The passion for excellence that I suspect Ruhlman will describe in his book derives from the core example set by Joel White in Douglas Whynott’s A Unit of Water, A Unit of Time: Joel White’s Last Boat (Washington Square Press: ©1999). The driving energy of an exceptionally talented master of his craft to always seek to improve and to discover the magic balance of creating something impressively efficient by developing its beauty reaches the inner core of the creative spirit guided by years of expert and brilliant experience. Uniquely, wooden sailing craft link us to our ancestors, and the correlation between woodturners and sailors is naturally and understandably high.

As a coastal Mainer, I schedule a regular time for my reading and creative reflection in the late summer afternoons in our home as a retreat from the excess of vacationers from the south and travelers from around the globe. Although I am a regular book-listener (audible.com) in my shop, I also enjoy holding the physical volume and turning the actual pages of a good book late in the evening. Another similarly reflective and inspiring opportunity for me is to explore the talents of others in boat building and handling as presented by the folks at www.offcenterharbor.com. These video chronicles document the experience, knowledge, and skills of the talented men and women who dedicate themselves to beautiful boats and sailing.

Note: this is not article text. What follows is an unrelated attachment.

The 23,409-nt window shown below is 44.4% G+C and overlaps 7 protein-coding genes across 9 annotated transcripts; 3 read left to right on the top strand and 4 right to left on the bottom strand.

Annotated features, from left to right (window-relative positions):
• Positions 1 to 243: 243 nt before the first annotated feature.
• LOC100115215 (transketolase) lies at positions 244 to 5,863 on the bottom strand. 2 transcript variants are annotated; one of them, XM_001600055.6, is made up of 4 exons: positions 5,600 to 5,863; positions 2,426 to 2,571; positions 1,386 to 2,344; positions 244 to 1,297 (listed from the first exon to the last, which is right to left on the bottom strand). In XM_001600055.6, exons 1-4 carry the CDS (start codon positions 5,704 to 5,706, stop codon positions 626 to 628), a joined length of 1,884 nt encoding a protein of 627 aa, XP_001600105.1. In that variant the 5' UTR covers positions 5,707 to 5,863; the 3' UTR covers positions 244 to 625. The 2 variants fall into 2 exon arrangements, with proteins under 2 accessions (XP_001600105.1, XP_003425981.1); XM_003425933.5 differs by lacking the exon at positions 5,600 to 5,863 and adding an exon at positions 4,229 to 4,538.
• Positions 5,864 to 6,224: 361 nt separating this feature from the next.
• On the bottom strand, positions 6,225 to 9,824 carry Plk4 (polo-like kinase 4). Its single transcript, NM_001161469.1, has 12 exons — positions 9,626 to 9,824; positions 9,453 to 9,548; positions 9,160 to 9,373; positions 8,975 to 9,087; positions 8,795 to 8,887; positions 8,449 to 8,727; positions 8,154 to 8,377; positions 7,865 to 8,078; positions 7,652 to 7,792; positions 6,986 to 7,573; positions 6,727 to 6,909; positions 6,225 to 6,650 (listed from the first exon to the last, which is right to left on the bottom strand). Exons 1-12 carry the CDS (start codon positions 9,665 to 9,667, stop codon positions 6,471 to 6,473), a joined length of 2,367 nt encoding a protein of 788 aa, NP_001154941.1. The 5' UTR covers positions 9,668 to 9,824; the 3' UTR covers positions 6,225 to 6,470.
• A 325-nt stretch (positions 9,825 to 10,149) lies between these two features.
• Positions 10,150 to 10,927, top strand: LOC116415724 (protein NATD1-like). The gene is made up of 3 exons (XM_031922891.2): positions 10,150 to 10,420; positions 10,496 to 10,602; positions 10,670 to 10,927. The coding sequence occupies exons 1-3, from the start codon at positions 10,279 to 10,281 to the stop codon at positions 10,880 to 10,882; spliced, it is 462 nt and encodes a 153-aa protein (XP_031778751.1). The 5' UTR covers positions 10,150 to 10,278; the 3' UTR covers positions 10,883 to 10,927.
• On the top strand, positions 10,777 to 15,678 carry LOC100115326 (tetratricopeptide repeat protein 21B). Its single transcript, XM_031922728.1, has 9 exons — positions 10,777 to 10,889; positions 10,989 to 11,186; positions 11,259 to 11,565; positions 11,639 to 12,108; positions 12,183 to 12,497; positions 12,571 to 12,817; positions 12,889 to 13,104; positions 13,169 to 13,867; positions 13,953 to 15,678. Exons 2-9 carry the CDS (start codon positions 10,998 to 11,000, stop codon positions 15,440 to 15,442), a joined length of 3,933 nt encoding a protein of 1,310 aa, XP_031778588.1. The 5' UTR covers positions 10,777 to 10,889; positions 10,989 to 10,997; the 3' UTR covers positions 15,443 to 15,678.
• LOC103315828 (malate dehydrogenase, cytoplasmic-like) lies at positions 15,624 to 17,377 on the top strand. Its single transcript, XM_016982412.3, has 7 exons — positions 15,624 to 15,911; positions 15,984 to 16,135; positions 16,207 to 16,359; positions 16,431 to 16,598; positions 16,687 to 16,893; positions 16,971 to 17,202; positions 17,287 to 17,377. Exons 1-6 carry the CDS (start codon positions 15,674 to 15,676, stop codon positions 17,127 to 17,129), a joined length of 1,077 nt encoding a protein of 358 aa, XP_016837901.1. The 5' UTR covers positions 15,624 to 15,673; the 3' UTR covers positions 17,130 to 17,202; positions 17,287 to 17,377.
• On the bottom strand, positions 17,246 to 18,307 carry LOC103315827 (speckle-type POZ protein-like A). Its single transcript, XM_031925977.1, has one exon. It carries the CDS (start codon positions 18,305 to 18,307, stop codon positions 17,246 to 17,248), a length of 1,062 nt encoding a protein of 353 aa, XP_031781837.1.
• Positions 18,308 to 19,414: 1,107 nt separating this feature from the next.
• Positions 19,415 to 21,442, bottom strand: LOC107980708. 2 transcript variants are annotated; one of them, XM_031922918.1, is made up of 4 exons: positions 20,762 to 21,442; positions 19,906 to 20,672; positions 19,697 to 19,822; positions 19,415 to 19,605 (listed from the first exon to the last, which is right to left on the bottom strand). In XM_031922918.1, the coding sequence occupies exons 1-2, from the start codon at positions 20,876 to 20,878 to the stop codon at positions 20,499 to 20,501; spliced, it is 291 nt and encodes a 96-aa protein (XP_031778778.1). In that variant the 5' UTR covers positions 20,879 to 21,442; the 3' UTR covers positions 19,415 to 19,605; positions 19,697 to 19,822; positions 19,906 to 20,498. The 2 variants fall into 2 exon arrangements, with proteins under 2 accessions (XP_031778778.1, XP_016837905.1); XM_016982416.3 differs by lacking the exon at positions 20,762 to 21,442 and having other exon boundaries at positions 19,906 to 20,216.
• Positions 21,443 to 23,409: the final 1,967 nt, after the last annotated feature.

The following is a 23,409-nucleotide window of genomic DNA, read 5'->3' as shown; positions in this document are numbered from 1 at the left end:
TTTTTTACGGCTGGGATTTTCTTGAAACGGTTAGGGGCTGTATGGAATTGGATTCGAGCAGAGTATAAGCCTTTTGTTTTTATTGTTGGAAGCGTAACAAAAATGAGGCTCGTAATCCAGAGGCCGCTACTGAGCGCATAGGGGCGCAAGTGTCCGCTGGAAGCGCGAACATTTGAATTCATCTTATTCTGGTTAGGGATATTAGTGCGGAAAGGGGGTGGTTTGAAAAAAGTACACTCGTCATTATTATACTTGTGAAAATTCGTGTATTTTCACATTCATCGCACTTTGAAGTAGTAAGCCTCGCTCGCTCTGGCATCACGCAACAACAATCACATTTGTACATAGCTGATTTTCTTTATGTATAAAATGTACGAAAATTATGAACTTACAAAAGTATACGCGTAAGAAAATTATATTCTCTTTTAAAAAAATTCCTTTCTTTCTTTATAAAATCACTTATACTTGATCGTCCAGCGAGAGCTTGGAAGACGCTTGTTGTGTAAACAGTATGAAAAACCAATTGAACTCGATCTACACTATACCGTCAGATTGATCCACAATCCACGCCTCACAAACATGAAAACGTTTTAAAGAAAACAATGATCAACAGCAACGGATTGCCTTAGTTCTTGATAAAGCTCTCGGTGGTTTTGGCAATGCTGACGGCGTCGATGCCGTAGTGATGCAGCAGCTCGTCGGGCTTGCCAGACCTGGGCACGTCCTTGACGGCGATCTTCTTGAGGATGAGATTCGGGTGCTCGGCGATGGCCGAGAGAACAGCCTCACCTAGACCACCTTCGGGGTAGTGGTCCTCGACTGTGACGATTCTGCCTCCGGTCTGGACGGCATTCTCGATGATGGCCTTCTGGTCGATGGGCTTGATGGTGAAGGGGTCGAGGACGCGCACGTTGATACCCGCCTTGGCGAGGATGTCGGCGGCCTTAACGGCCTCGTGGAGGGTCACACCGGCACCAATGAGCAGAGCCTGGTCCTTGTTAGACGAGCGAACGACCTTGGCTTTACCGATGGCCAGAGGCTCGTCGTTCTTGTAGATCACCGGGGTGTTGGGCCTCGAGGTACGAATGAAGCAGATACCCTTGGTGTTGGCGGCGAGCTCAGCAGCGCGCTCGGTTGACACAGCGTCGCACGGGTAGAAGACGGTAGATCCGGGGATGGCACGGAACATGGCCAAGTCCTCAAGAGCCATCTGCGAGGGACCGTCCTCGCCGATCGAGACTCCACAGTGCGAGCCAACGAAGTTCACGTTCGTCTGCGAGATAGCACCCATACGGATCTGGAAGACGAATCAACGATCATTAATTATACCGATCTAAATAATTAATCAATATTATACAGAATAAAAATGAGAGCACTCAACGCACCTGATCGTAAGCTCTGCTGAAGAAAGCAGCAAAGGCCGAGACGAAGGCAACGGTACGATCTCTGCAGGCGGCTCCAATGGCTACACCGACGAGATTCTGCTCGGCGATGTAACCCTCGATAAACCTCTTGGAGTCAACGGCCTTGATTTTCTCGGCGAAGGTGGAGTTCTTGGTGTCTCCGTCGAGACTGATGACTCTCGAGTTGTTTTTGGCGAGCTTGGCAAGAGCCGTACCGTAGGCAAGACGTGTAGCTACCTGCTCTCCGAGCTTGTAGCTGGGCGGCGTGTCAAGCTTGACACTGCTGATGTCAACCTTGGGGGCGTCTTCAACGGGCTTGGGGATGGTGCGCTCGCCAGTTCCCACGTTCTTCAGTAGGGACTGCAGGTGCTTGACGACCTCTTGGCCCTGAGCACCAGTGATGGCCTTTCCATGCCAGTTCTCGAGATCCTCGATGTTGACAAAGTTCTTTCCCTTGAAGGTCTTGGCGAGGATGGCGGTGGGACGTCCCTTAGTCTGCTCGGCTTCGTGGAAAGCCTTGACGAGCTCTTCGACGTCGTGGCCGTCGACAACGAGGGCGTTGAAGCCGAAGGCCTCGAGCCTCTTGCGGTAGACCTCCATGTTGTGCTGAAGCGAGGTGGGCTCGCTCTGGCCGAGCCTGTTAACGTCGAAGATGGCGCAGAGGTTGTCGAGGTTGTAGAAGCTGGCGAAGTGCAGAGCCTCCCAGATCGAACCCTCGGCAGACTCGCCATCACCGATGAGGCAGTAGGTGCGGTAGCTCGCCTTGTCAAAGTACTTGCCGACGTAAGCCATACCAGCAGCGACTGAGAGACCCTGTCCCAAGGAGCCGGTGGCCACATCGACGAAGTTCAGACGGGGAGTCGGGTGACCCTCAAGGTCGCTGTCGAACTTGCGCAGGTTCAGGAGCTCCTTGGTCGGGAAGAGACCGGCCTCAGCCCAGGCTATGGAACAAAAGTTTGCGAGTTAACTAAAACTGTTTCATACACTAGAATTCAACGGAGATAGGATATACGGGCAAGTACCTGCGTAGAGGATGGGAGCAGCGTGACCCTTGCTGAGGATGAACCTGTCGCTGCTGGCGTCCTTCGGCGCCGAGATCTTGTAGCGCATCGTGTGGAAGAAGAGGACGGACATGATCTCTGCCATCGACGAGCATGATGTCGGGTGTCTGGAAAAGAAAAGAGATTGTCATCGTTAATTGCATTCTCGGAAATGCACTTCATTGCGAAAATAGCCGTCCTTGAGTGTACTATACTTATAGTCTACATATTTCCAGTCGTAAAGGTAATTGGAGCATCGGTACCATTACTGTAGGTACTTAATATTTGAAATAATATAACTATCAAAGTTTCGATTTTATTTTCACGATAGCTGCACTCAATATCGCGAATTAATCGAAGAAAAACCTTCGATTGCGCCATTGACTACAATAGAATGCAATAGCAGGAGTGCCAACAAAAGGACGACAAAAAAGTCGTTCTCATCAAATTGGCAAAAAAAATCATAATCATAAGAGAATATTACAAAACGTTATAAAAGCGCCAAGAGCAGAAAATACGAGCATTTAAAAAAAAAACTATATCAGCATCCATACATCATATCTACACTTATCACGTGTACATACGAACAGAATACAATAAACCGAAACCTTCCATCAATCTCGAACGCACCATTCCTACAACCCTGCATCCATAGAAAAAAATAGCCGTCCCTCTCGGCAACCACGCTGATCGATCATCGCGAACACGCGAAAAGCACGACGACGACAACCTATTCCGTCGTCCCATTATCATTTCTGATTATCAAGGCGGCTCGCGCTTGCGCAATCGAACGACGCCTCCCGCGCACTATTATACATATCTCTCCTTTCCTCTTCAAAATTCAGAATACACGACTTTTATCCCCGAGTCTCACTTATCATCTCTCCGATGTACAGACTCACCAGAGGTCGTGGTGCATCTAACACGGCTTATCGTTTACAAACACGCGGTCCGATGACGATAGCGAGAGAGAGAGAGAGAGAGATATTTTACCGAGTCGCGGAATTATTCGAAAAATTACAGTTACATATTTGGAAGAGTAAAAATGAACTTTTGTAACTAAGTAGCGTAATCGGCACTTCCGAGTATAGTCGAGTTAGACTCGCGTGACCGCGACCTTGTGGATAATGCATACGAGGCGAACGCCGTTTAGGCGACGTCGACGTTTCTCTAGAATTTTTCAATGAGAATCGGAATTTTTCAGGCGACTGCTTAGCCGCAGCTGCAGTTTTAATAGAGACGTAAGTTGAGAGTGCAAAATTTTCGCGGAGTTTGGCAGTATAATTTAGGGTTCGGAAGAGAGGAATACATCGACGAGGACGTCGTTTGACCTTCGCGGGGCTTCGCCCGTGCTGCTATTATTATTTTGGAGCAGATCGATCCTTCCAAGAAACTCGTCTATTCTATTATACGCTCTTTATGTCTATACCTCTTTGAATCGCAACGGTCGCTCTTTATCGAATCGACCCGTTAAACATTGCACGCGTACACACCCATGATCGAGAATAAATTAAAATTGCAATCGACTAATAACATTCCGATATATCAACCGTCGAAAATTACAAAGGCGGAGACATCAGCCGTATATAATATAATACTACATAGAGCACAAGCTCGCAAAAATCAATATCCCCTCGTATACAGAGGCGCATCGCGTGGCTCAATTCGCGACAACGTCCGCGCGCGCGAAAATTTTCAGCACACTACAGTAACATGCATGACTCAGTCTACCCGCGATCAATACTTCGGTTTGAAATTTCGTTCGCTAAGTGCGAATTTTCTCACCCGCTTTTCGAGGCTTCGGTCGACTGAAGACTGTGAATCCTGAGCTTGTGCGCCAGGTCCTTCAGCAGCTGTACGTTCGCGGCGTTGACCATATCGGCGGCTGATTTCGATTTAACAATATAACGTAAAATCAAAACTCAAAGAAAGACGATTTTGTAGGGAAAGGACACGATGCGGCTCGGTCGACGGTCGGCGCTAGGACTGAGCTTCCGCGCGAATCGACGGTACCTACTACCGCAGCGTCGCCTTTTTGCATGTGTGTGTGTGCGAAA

As a professional woodturner, I find I am eager to reread George Nakashima’s The Soul of a Tree: A Master Woodworkers Reflections (Kodansha International/USA Ltd through Harper & Row: ©1981) because by speaking to the core of my experience processing a tree, splitting or sawing it into turning blanks, turning it to a new form with texture, color, shape, and beauty it will renew my understanding of why I have chosen to pursue the next tree, the next turning blank. With an ever growing number of years of woodturning behind me, I hope that by rereading this book I will create a new more focused perspective. “So much wood; so little time.”

Lonnie Bird’s Shaping Wood (Taunton Press: ©2001) will be the groundswell of practical application for the summer. When standing with a new piece of freshly green wood and newly sharpened tools at the lathe, the creative vision challenges the practical reality of what I can achieve as a craftsman. The elusive ideal form seems forever just beyond my grasp, and the challenge fuels my effort.